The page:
Bruce Is Spoiling For a Fight Over Immigration Issue
Thursday, May 3, 2007
Carol Bruce said she made a promise to herself last October, when the Herndon Town Council passed a law requiring individual business owners to prove legal immigration status before receiving a business license.
She wasn't going to do it.
"I said to myself, 'This is offensive, discriminatory and illegal,' " said Bruce, 59, a former council member and acting mayor who owns a small communications firm in Herndon. She lost her council seat last year after a bitter community debate over the opening of a publicly funded assembly site for immigrant day laborers.
So when Bruce filed to renew her license, she didn't submit the required sworn statement. Her plan was to lose her license, kick up a debate over the ordinance and, hopefully, get it rescinded.
Instead, the town mailed her a new license March 14.
"Someone decided that if they went ahead and quietly gave me the license I would quietly go away," she said.
The ordinance is one in a series of measures undertaken by the Town Council to crack down on illegal immigration. Business licenses have traditionally served as revenue-raising tools, with governments charging owners a set percentage of projected gross sales. But Virginia Attorney General Robert F. McDonnell said local governments can withhold licenses from applicants who are not living legally in the United States.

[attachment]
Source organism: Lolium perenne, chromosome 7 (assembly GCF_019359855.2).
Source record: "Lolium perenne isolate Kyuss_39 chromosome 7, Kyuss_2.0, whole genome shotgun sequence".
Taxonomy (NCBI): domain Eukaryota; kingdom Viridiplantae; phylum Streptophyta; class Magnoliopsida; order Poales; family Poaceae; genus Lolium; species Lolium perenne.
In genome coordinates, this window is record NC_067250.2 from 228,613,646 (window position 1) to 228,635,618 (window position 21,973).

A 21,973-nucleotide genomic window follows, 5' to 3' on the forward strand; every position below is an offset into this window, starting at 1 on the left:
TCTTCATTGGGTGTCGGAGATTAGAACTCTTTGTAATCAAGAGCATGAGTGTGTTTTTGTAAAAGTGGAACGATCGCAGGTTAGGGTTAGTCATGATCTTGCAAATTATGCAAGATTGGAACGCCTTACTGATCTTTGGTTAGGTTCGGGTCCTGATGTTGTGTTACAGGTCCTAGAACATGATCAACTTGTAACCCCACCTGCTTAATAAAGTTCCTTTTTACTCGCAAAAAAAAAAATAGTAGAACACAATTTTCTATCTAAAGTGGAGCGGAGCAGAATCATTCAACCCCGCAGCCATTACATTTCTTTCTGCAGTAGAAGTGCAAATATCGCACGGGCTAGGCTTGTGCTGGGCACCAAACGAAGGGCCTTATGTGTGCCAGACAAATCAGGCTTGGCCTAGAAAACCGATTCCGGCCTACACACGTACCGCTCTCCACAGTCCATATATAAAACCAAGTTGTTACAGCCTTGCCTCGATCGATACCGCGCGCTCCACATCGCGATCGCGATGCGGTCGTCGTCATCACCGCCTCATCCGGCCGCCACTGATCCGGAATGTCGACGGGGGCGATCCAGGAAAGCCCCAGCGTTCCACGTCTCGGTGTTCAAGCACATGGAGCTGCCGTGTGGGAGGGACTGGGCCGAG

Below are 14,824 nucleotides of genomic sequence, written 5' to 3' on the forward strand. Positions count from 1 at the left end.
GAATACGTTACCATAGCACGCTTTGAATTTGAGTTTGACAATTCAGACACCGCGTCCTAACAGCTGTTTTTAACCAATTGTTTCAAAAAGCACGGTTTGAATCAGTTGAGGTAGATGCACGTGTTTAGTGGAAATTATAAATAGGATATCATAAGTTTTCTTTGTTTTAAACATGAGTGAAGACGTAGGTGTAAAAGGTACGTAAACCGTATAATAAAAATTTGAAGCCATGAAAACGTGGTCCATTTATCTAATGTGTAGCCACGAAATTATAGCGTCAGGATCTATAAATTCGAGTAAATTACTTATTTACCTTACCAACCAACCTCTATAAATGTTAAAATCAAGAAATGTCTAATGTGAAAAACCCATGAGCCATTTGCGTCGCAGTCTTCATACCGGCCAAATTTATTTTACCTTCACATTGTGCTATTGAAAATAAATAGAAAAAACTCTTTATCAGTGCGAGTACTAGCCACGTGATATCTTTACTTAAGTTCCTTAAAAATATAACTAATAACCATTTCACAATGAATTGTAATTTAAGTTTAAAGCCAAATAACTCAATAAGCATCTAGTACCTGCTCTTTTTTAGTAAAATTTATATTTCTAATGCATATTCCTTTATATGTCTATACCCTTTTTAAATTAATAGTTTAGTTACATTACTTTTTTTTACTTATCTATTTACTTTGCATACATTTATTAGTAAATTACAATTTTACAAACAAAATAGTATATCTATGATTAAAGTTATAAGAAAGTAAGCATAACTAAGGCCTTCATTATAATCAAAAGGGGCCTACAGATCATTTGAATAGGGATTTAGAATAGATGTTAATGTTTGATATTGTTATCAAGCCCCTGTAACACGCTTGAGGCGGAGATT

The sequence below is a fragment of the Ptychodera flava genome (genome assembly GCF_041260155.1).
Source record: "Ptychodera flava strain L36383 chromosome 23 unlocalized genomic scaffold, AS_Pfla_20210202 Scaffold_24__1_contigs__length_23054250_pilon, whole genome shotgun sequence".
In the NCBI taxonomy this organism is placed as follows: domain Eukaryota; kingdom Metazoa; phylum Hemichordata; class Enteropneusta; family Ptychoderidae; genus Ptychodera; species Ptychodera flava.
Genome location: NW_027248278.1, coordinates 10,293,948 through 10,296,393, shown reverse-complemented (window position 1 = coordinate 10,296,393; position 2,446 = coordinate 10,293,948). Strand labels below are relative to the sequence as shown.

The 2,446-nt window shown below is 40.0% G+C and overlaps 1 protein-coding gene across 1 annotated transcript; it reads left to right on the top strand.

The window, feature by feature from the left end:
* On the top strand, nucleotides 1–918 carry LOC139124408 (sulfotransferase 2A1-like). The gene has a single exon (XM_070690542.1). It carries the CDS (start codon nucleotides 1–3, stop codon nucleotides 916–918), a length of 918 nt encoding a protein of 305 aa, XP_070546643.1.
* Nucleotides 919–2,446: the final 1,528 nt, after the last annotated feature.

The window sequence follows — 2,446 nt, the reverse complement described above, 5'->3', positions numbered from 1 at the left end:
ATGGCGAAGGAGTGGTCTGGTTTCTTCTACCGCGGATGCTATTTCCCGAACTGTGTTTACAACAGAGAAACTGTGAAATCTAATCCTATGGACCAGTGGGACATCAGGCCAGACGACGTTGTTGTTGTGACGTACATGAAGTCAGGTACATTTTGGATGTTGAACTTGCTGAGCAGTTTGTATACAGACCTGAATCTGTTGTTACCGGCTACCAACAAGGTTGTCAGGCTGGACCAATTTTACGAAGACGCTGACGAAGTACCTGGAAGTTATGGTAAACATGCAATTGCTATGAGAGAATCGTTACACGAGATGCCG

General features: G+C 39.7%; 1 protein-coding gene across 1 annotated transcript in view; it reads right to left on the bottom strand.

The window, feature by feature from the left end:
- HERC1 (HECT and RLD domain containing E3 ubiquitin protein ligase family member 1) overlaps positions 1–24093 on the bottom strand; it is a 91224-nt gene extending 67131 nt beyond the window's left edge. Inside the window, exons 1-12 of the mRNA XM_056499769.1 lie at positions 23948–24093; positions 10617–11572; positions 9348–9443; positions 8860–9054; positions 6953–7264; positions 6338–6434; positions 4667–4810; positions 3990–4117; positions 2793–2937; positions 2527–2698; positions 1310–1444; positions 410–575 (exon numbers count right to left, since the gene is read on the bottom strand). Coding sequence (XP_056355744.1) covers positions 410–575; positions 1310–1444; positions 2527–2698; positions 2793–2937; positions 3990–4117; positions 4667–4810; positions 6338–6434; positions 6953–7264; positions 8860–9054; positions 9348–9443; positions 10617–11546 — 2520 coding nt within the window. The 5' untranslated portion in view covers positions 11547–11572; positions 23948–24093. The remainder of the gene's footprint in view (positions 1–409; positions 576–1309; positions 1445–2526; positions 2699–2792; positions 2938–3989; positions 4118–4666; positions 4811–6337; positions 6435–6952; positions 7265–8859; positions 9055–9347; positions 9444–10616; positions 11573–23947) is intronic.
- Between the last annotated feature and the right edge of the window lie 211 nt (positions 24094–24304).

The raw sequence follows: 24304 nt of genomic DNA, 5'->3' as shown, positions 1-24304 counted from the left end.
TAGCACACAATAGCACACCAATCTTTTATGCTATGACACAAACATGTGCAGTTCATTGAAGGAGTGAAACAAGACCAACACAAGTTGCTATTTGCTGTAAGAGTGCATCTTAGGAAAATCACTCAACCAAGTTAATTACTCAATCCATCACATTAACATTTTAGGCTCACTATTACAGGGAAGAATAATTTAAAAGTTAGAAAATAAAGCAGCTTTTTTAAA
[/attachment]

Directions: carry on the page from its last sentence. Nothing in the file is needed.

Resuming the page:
Town officials said that Bruce is one of about 20 residents who were mistakenly issued licenses without providing the sworn statement and that most have since voluntarily complied. They have given her until May 7 to produce the proof or face revocation of her license. Bruce said she still has no plans to cooperate. A lawsuit is a possibility.
"We'll see who blinks first," she said.
Town Attorney Richard B. Kaufman declined to comment.
Jeff McKay is a Democrat running for the Fairfax Board of Supervisors' open seat in Lee District. He is also keeping his day job as chief of staff to Supervisor T. Dana Kauffman (D-Lee), whose retirement is creating the vacancy.
Any problem here? Not according to Kauffman, County Attorney David P. Bobzien and Commonwealth's Attorney Robert F. Horan Jr. They've all signed off on McKay's remaining on the payroll. The county's personnel regulations say that as long as Kauffman states that McKay's candidacy will not adversely his performance of his official duties, he can stay. Kauffman, who supports McKay, said losing him "would be tantamount to cutting off my right arm."